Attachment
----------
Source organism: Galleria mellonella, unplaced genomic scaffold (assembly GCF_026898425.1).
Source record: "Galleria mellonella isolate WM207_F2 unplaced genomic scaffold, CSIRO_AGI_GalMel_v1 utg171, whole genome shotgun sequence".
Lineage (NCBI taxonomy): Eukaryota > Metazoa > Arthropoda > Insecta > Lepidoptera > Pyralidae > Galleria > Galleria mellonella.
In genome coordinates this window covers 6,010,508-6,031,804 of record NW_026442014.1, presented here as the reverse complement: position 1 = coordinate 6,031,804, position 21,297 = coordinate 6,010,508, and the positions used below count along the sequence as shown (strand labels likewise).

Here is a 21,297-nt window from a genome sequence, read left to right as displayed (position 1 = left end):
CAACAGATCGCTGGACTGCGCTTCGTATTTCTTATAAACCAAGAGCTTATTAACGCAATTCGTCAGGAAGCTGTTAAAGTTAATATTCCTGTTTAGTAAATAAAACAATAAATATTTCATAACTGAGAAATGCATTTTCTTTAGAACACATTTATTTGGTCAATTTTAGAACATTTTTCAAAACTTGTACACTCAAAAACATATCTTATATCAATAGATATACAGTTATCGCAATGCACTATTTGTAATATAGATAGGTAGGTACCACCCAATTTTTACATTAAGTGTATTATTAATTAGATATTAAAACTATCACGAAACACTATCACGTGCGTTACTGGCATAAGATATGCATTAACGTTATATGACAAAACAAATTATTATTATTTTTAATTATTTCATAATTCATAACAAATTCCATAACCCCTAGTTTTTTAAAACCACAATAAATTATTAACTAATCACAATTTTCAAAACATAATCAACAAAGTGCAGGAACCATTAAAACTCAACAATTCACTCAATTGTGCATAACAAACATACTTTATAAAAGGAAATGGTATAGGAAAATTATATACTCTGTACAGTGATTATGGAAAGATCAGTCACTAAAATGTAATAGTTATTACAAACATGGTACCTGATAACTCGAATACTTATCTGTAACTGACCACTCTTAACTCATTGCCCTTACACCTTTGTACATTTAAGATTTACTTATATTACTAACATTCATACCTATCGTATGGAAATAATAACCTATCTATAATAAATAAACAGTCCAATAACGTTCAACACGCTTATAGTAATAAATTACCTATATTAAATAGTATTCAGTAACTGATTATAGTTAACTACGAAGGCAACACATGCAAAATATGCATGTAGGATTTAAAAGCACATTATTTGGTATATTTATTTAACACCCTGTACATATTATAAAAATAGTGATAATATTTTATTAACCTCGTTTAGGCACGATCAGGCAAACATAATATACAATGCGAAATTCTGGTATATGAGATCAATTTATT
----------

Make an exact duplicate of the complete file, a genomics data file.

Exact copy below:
Source organism: Galleria mellonella, unplaced genomic scaffold (assembly GCF_026898425.1).
Source record: "Galleria mellonella isolate WM207_F2 unplaced genomic scaffold, CSIRO_AGI_GalMel_v1 utg171, whole genome shotgun sequence".
Lineage (NCBI taxonomy): Eukaryota > Metazoa > Arthropoda > Insecta > Lepidoptera > Pyralidae > Galleria > Galleria mellonella.
In genome coordinates this window covers 6,010,508-6,031,804 of record NW_026442014.1, presented here as the reverse complement: position 1 = coordinate 6,031,804, position 21,297 = coordinate 6,010,508, and the positions used below count along the sequence as shown (strand labels likewise).

Here is a 21,297-nt window from a genome sequence, read left to right as displayed (position 1 = left end):
CAACAGATCGCTGGACTGCGCTTCGTATTTCTTATAAACCAAGAGCTTATTAACGCAATTCGTCAGGAAGCTGTTAAAGTTAATATTCCTGTTTAGTAAATAAAACAATAAATATTTCATAACTGAGAAATGCATTTTCTTTAGAACACATTTATTTGGTCAATTTTAGAACATTTTTCAAAACTTGTACACTCAAAAACATATCTTATATCAATAGATATACAGTTATCGCAATGCACTATTTGTAATATAGATAGGTAGGTACCACCCAATTTTTACATTAAGTGTATTATTAATTAGATATTAAAACTATCACGAAACACTATCACGTGCGTTACTGGCATAAGATATGCATTAACGTTATATGACAAAACAAATTATTATTATTTTTAATTATTTCATAATTCATAACAAATTCCATAACCCCTAGTTTTTTAAAACCACAATAAATTATTAACTAATCACAATTTTCAAAACATAATCAACAAAGTGCAGGAACCATTAAAACTCAACAATTCACTCAATTGTGCATAACAAACATACTTTATAAAAGGAAATGGTATAGGAAAATTATATACTCTGTACAGTGATTATGGAAAGATCAGTCACTAAAATGTAATAGTTATTACAAACATGGTACCTGATAACTCGAATACTTATCTGTAACTGACCACTCTTAACTCATTGCCCTTACACCTTTGTACATTTAAGATTTACTTATATTACTAACATTCATACCTATCGTATGGAAATAATAACCTATCTATAATAAATAAACAGTCCAATAACGTTCAACACGCTTATAGTAATAAATTACCTATATTAAATAGTATTCAGTAACTGATTATAGTTAACTACGAAGGCAACACATGCAAAATATGCATGTAGGATTTAAAAGCACATTATTTGGTATATTTATTTAACACCCTGTACATATTATAAAAATAGTGATAATATTTTATTAACCTCGTTTAGGCACGATCAGGCAAACATAATATACAATGCGAAATTCTGGTATATGAGATCAATTTATT